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The American Republic: Its Constitution, Tendencies, and Destiny

by Orestes A. Brownson

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Orestes Brownson's The American Republic was first published in 1865. The nation had just survived a Civil War that threatened to destroy the very life of a country less than one hundred years old. In this magisterial work, Brownson emerges as a political realist as well as a theorist. With brilliant and sobering thought Brownson presents his views on the nature, necessity, extent, authority, origin, and constitution of government in the light of the problems caused by secession and reconstruction. He urges his countrymen to consider their nation's role and impact on world history as he outlines for them the political and religious destiny of a government with no prototype in any prior constitution. If the Federalist Papers of Madison, Hamilton, and Jay are among the best philosophical expositions of America's form of government at its founding, The American Republic of Brownson ought to enjoy a similar evaluation as a philosophical exposition of the union restored after the Civil War. This assessment is strongly reinforced by a major new evaluation of Brownson's enduring genius -- and continuing relevance -- by noted political philosopher Peter Augustine Lawler. Lawler's introduction constitutes a mini-book in itself, and will enrich the encounter of modern readers with the achievement of Orestes Brownson, a highly original American mind.… (more)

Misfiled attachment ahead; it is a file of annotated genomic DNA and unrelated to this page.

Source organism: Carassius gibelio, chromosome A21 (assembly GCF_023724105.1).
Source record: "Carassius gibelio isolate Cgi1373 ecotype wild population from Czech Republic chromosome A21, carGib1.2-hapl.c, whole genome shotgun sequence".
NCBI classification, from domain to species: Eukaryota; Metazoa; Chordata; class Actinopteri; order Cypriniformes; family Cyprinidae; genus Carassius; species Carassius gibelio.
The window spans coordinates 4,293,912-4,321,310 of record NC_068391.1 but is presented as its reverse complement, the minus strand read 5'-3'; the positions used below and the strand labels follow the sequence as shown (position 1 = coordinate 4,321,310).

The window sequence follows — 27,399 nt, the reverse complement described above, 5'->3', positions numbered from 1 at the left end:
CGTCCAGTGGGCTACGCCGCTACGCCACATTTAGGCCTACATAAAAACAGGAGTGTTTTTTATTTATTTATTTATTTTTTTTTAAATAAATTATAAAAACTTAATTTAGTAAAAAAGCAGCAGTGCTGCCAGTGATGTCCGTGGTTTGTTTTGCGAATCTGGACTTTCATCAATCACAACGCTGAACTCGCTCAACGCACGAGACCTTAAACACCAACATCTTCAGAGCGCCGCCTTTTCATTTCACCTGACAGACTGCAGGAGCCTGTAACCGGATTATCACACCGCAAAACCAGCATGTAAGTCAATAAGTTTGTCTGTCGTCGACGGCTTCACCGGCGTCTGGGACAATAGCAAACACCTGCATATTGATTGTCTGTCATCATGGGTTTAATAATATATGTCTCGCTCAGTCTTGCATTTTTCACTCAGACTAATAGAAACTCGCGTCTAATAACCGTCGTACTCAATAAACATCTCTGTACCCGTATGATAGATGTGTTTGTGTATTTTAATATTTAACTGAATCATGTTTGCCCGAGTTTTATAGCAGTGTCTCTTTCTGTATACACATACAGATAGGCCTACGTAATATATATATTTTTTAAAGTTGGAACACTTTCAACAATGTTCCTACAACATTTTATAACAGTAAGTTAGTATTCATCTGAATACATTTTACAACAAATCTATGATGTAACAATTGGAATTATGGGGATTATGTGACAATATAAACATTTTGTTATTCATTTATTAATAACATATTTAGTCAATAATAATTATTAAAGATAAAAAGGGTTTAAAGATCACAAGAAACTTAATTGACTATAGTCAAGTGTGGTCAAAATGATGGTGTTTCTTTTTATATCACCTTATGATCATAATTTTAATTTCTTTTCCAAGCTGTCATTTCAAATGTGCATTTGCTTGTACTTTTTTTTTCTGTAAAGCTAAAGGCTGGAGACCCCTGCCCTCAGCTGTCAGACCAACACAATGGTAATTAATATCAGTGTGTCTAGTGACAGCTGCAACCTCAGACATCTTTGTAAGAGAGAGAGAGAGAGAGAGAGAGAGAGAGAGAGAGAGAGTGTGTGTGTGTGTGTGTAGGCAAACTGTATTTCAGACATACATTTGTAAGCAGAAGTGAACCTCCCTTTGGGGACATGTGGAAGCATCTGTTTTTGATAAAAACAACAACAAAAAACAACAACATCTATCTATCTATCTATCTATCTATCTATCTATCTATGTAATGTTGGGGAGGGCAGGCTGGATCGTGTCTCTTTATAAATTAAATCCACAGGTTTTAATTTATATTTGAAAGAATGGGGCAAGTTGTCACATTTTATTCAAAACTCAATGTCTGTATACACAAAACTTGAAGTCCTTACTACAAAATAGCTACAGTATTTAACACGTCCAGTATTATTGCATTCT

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Author nameRoleType of authorWork?Status
Orestes A. Brownsonprimary authorall editionscalculated
Lawler, Peter AugustineIntroductionsecondary authorsome editionsconfirmed
Woods, Thomas E., Jr.Editorsecondary authorsome editionsconfirmed
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Orestes Brownson's The American Republic was first published in 1865. The nation had just survived a Civil War that threatened to destroy the very life of a country less than one hundred years old. In this magisterial work, Brownson emerges as a political realist as well as a theorist. With brilliant and sobering thought Brownson presents his views on the nature, necessity, extent, authority, origin, and constitution of government in the light of the problems caused by secession and reconstruction. He urges his countrymen to consider their nation's role and impact on world history as he outlines for them the political and religious destiny of a government with no prototype in any prior constitution. If the Federalist Papers of Madison, Hamilton, and Jay are among the best philosophical expositions of America's form of government at its founding, The American Republic of Brownson ought to enjoy a similar evaluation as a philosophical exposition of the union restored after the Civil War. This assessment is strongly reinforced by a major new evaluation of Brownson's enduring genius -- and continuing relevance -- by noted political philosopher Peter Augustine Lawler. Lawler's introduction constitutes a mini-book in itself, and will enrich the encounter of modern readers with the achievement of Orestes Brownson, a highly original American mind.

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